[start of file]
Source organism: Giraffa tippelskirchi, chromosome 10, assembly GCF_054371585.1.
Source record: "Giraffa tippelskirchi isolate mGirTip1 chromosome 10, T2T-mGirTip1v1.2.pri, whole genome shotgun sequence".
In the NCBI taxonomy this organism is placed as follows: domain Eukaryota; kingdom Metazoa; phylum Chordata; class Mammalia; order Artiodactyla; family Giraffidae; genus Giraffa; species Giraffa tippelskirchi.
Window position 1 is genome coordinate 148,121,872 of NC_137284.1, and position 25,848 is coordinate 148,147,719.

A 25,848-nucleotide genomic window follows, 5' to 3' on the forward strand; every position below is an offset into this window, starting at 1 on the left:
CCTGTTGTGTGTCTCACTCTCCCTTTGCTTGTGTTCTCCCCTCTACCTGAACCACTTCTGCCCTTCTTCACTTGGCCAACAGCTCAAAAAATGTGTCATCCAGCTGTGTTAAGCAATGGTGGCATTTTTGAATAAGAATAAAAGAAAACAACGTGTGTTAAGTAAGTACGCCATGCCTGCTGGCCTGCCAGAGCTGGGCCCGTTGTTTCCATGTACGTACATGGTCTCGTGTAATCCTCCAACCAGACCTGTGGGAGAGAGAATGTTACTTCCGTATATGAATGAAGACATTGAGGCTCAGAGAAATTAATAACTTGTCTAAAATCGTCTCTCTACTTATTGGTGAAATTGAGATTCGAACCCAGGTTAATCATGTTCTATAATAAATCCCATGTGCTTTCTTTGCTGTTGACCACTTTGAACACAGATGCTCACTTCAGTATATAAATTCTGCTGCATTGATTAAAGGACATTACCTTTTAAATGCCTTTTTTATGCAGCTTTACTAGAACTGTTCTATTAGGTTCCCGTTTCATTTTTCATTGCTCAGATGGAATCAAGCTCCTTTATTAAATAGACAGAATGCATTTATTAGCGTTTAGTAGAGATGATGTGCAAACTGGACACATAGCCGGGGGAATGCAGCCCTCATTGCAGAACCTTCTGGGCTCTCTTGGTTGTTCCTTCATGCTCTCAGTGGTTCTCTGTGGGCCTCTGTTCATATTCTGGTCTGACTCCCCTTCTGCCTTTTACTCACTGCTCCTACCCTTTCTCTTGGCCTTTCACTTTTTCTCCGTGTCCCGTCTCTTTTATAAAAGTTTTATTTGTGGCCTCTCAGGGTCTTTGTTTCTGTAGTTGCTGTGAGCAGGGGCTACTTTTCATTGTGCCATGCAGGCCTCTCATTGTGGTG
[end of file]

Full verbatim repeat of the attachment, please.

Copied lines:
Source organism: Giraffa tippelskirchi, chromosome 10, assembly GCF_054371585.1.
Source record: "Giraffa tippelskirchi isolate mGirTip1 chromosome 10, T2T-mGirTip1v1.2.pri, whole genome shotgun sequence".
In the NCBI taxonomy this organism is placed as follows: domain Eukaryota; kingdom Metazoa; phylum Chordata; class Mammalia; order Artiodactyla; family Giraffidae; genus Giraffa; species Giraffa tippelskirchi.
Window position 1 is genome coordinate 148,121,872 of NC_137284.1, and position 25,848 is coordinate 148,147,719.

A 25,848-nucleotide genomic window follows, 5' to 3' on the forward strand; every position below is an offset into this window, starting at 1 on the left:
CCTGTTGTGTGTCTCACTCTCCCTTTGCTTGTGTTCTCCCCTCTACCTGAACCACTTCTGCCCTTCTTCACTTGGCCAACAGCTCAAAAAATGTGTCATCCAGCTGTGTTAAGCAATGGTGGCATTTTTGAATAAGAATAAAAGAAAACAACGTGTGTTAAGTAAGTACGCCATGCCTGCTGGCCTGCCAGAGCTGGGCCCGTTGTTTCCATGTACGTACATGGTCTCGTGTAATCCTCCAACCAGACCTGTGGGAGAGAGAATGTTACTTCCGTATATGAATGAAGACATTGAGGCTCAGAGAAATTAATAACTTGTCTAAAATCGTCTCTCTACTTATTGGTGAAATTGAGATTCGAACCCAGGTTAATCATGTTCTATAATAAATCCCATGTGCTTTCTTTGCTGTTGACCACTTTGAACACAGATGCTCACTTCAGTATATAAATTCTGCTGCATTGATTAAAGGACATTACCTTTTAAATGCCTTTTTTATGCAGCTTTACTAGAACTGTTCTATTAGGTTCCCGTTTCATTTTTCATTGCTCAGATGGAATCAAGCTCCTTTATTAAATAGACAGAATGCATTTATTAGCGTTTAGTAGAGATGATGTGCAAACTGGACACATAGCCGGGGGAATGCAGCCCTCATTGCAGAACCTTCTGGGCTCTCTTGGTTGTTCCTTCATGCTCTCAGTGGTTCTCTGTGGGCCTCTGTTCATATTCTGGTCTGACTCCCCTTCTGCCTTTTACTCACTGCTCCTACCCTTTCTCTTGGCCTTTCACTTTTTCTCCGTGTCCCGTCTCTTTTATAAAAGTTTTATTTGTGGCCTCTCAGGGTCTTTGTTTCTGTAGTTGCTGTGAGCAGGGGCTACTTTTCATTGTGCCATGCAGGCCTCTCATTGTGGTG